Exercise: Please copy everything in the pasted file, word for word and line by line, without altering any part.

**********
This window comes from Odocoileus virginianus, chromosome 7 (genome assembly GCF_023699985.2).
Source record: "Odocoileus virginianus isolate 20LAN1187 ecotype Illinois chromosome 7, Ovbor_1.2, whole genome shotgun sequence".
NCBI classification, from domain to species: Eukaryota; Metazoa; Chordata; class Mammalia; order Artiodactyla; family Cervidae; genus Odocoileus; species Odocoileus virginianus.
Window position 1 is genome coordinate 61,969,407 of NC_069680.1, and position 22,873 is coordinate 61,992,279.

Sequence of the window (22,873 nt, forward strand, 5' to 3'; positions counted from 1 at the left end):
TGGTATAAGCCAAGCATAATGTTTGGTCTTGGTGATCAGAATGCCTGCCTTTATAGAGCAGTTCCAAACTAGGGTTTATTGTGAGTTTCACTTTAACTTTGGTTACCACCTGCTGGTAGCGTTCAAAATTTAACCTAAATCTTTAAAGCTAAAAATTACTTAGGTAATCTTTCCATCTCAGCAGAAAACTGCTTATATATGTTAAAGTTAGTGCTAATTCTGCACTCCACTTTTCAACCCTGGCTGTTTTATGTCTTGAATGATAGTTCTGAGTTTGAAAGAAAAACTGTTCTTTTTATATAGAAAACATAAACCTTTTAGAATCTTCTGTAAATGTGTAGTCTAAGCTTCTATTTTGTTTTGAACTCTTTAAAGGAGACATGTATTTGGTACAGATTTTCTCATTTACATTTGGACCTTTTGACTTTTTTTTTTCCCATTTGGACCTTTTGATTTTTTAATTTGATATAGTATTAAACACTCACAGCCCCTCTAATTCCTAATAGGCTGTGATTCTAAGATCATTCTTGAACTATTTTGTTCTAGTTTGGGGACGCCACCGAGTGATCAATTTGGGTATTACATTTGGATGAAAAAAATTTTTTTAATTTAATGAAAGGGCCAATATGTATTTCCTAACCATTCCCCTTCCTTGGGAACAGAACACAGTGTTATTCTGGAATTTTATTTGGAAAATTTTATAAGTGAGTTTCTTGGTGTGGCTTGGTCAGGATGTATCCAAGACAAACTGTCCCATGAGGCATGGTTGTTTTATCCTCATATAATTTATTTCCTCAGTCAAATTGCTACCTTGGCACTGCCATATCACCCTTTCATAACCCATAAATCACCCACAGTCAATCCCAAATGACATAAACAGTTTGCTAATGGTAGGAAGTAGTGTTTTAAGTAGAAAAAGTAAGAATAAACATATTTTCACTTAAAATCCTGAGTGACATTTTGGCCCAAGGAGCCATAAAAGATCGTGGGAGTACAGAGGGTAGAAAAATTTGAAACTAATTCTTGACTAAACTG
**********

This window comes from Odocoileus virginianus, chromosome 7 (genome assembly GCF_023699985.2).
Source record: "Odocoileus virginianus isolate 20LAN1187 ecotype Illinois chromosome 7, Ovbor_1.2, whole genome shotgun sequence".
NCBI classification, from domain to species: Eukaryota; Metazoa; Chordata; class Mammalia; order Artiodactyla; family Cervidae; genus Odocoileus; species Odocoileus virginianus.
Window position 1 is genome coordinate 61,969,407 of NC_069680.1, and position 22,873 is coordinate 61,992,279.

Sequence of the window (22,873 nt, forward strand, 5' to 3'; positions counted from 1 at the left end):
TGGTATAAGCCAAGCATAATGTTTGGTCTTGGTGATCAGAATGCCTGCCTTTATAGAGCAGTTCCAAACTAGGGTTTATTGTGAGTTTCACTTTAACTTTGGTTACCACCTGCTGGTAGCGTTCAAAATTTAACCTAAATCTTTAAAGCTAAAAATTACTTAGGTAATCTTTCCATCTCAGCAGAAAACTGCTTATATATGTTAAAGTTAGTGCTAATTCTGCACTCCACTTTTCAACCCTGGCTGTTTTATGTCTTGAATGATAGTTCTGAGTTTGAAAGAAAAACTGTTCTTTTTATATAGAAAACATAAACCTTTTAGAATCTTCTGTAAATGTGTAGTCTAAGCTTCTATTTTGTTTTGAACTCTTTAAAGGAGACATGTATTTGGTACAGATTTTCTCATTTACATTTGGACCTTTTGACTTTTTTTTTTCCCATTTGGACCTTTTGATTTTTTAATTTGATATAGTATTAAACACTCACAGCCCCTCTAATTCCTAATAGGCTGTGATTCTAAGATCATTCTTGAACTATTTTGTTCTAGTTTGGGGACGCCACCGAGTGATCAATTTGGGTATTACATTTGGATGAAAAAAATTTTTTTAATTTAATGAAAGGGCCAATATGTATTTCCTAACCATTCCCCTTCCTTGGGAACAGAACACAGTGTTATTCTGGAATTTTATTTGGAAAATTTTATAAGTGAGTTTCTTGGTGTGGCTTGGTCAGGATGTATCCAAGACAAACTGTCCCATGAGGCATGGTTGTTTTATCCTCATATAATTTATTTCCTCAGTCAAATTGCTACCTTGGCACTGCCATATCACCCTTTCATAACCCATAAATCACCCACAGTCAATCCCAAATGACATAAACAGTTTGCTAATGGTAGGAAGTAGTGTTTTAAGTAGAAAAAGTAAGAATAAACATATTTTCACTTAAAATCCTGAGTGACATTTTGGCCCAAGGAGCCATAAAAGATCGTGGGAGTACAGAGGGTAGAAAAATTTGAAACTAATTCTTGACTAAACTG